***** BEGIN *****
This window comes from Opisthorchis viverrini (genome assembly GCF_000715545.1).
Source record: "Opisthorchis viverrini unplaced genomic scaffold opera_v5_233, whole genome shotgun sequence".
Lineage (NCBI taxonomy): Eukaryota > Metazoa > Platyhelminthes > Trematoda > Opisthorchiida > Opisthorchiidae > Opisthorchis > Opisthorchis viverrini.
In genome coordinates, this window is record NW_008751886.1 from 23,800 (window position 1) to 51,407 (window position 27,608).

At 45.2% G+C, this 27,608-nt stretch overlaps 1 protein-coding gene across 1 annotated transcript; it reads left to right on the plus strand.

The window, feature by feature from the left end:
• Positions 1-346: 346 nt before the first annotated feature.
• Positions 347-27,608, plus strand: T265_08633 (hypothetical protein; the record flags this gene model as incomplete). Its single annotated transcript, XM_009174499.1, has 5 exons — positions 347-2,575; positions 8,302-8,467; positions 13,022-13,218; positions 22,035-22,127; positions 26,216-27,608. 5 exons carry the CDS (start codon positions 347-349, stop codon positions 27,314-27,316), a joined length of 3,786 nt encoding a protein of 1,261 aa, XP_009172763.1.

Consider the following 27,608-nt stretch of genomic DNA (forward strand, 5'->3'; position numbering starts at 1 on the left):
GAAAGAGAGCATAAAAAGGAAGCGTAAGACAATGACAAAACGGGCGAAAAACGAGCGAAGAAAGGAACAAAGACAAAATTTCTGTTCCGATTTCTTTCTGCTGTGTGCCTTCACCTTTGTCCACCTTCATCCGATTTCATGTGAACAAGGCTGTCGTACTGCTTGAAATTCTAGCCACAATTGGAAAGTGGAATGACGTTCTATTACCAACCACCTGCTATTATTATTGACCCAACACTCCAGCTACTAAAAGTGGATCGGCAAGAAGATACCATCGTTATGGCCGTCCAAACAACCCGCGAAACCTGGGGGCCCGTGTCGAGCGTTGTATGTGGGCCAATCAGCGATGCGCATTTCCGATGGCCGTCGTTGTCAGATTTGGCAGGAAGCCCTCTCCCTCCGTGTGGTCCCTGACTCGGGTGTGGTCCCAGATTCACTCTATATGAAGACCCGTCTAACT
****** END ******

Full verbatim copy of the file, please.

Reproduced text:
This window comes from Opisthorchis viverrini (genome assembly GCF_000715545.1).
Source record: "Opisthorchis viverrini unplaced genomic scaffold opera_v5_233, whole genome shotgun sequence".
Lineage (NCBI taxonomy): Eukaryota > Metazoa > Platyhelminthes > Trematoda > Opisthorchiida > Opisthorchiidae > Opisthorchis > Opisthorchis viverrini.
In genome coordinates, this window is record NW_008751886.1 from 23,800 (window position 1) to 51,407 (window position 27,608).

At 45.2% G+C, this 27,608-nt stretch overlaps 1 protein-coding gene across 1 annotated transcript; it reads left to right on the plus strand.

The window, feature by feature from the left end:
• Positions 1-346: 346 nt before the first annotated feature.
• Positions 347-27,608, plus strand: T265_08633 (hypothetical protein; the record flags this gene model as incomplete). Its single annotated transcript, XM_009174499.1, has 5 exons — positions 347-2,575; positions 8,302-8,467; positions 13,022-13,218; positions 22,035-22,127; positions 26,216-27,608. 5 exons carry the CDS (start codon positions 347-349, stop codon positions 27,314-27,316), a joined length of 3,786 nt encoding a protein of 1,261 aa, XP_009172763.1.

Consider the following 27,608-nt stretch of genomic DNA (forward strand, 5'->3'; position numbering starts at 1 on the left):
GAAAGAGAGCATAAAAAGGAAGCGTAAGACAATGACAAAACGGGCGAAAAACGAGCGAAGAAAGGAACAAAGACAAAATTTCTGTTCCGATTTCTTTCTGCTGTGTGCCTTCACCTTTGTCCACCTTCATCCGATTTCATGTGAACAAGGCTGTCGTACTGCTTGAAATTCTAGCCACAATTGGAAAGTGGAATGACGTTCTATTACCAACCACCTGCTATTATTATTGACCCAACACTCCAGCTACTAAAAGTGGATCGGCAAGAAGATACCATCGTTATGGCCGTCCAAACAACCCGCGAAACCTGGGGGCCCGTGTCGAGCGTTGTATGTGGGCCAATCAGCGATGCGCATTTCCGATGGCCGTCGTTGTCAGATTTGGCAGGAAGCCCTCTCCCTCCGTGTGGTCCCTGACTCGGGTGTGGTCCCAGATTCACTCTATATGAAGACCCGTCTAACT